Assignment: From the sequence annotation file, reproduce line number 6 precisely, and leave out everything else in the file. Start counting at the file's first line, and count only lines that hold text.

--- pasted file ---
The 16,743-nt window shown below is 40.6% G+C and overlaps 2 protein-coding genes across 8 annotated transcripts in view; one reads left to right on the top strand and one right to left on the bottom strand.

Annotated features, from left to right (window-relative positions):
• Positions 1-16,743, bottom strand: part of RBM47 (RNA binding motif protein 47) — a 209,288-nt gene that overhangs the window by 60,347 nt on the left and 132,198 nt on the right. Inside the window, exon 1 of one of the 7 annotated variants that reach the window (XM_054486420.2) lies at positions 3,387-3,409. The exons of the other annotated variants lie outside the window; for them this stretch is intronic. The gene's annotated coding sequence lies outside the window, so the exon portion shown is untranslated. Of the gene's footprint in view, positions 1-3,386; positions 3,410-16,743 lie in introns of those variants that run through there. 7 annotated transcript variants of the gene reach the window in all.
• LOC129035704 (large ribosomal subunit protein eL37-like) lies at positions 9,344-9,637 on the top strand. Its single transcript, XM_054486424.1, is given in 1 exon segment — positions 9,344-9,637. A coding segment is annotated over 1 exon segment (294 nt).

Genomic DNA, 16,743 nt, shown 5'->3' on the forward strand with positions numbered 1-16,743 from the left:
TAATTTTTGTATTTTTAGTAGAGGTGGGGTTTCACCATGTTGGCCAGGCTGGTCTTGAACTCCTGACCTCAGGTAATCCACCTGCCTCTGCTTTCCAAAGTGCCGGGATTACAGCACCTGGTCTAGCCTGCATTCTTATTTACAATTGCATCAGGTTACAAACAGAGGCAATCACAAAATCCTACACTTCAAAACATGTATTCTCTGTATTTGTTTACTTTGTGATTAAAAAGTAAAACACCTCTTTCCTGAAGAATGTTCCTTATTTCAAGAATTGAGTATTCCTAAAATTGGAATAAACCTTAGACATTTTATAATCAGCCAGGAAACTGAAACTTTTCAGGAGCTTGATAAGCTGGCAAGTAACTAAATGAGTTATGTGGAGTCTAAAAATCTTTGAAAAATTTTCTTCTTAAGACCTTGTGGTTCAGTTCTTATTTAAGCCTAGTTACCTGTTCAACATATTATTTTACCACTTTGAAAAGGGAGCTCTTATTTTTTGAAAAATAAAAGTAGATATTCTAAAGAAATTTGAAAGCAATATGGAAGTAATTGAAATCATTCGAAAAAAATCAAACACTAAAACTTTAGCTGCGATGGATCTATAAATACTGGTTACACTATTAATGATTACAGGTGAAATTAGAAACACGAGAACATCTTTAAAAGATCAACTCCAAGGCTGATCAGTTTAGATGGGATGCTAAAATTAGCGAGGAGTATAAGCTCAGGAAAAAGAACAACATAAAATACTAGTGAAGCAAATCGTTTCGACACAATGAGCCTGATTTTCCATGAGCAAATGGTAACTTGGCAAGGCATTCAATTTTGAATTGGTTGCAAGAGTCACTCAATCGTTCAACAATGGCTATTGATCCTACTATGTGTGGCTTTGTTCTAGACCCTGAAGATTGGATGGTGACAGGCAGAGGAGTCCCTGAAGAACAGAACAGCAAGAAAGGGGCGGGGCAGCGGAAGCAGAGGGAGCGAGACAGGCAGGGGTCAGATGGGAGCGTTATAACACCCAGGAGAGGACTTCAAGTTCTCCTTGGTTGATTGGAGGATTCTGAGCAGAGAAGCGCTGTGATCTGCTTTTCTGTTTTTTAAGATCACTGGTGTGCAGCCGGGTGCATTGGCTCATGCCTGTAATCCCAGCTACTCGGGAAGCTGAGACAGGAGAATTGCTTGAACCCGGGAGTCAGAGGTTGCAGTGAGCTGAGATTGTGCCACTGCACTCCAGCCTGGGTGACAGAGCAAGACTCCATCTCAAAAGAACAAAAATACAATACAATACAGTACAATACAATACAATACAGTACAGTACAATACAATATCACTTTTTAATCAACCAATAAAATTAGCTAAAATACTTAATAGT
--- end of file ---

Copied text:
TAATTTTTGTATTTTTAGTAGAGGTGGGGTTTCACCATGTTGGCCAGGCTGGTCTTGAACTCCTGACCTCAGGTAATCCACCTGCCTCTGCTTTCCAAAGTGCCGGGATTACAGCACCTGGTCTAGCCTGCATTCTTATTTACAATTGCATCAGGTTACAAACAGAGGCAATCACAAAATCCTACACTTCAAAACATGTATTCTCTGTATTTGTTTACTTTGTGATTAAAAAGTAAAACACCTCTTTCCTGAAGAATGTTCCTTATTTCAAGAATTGAGTATTCCTAAAATTGGAATAAACCTTAGACATTTTATAATCAGCCAGGAAACTGAAACTTTTCAGGAGCTTGATAAGCTGGCAAGTAACTAAATGAGTTATGTGGAGTCTAAAAATCTTTGAAAAATTTTCTTCTTAAGACCTTGTGGTTCAGTTCTTATTTAAGCCTAGTTACCTGTTCAACATATTATTTTACCACTTTGAAAAGGGAGCTCTTATTTTTTGAAAAATAAAAGTAGATATTCTAAAGAAATTTGAAAGCAATATGGAAGTAATTGAAATCATTCGAAAAAAATCAAACACTAAAACTTTAGCTGCGATGGATCTATAAATACTGGTTACACTATTAATGATTACAGGTGAAATTAGAAACACGAGAACATCTTTAAAAGATCAACTCCAAGGCTGATCAGTTTAGATGGGATGCTAAAATTAGCGAGGAGTATAAGCTCAGGAAAAAGAACAACATAAAATACTAGTGAAGCAAATCGTTTCGACACAATGAGCCTGATTTTCCATGAGCAAATGGTAACTTGGCAAGGCATTCAATTTTGAATTGGTTGCAAGAGTCACTCAATCGTTCAACAATGGCTATTGATCCTACTATGTGTGGCTTTGTTCTAGACCCTGAAGATTGGATGGTGACAGGCAGAGGAGTCCCTGAAGAACAGAACAGCAAGAAAGGGGCGGGGCAGCGGAAGCAGAGGGAGCGAGACAGGCAGGGGTCAGATGGGAGCGTTATAACACCCAGGAGAGGACTTCAAGTTCTCCTTGGTTGATTGGAGGATTCTGAGCAGAGAAGCGCTGTGATCTGCTTTTCTGTTTTTTAAGATCACTGGTGTGCAGCCGGGTGCATTGGCTCATGCCTGTAATCCCAGCTACTCGGGAAGCTGAGACAGGAGAATTGCTTGAACCCGGGAGTCAGAGGTTGCAGTGAGCTGAGATTGTGCCACTGCACTCCAGCCTGGGTGACAGAGCAAGACTCCATCTCAAAAGAACAAAAATACAATACAATACAGTACAATACAATACAATACAGTACAGTACAATACAATATCACTTTTTAATCAACCAATAAAATTAGCTAAAATACTTAATAGT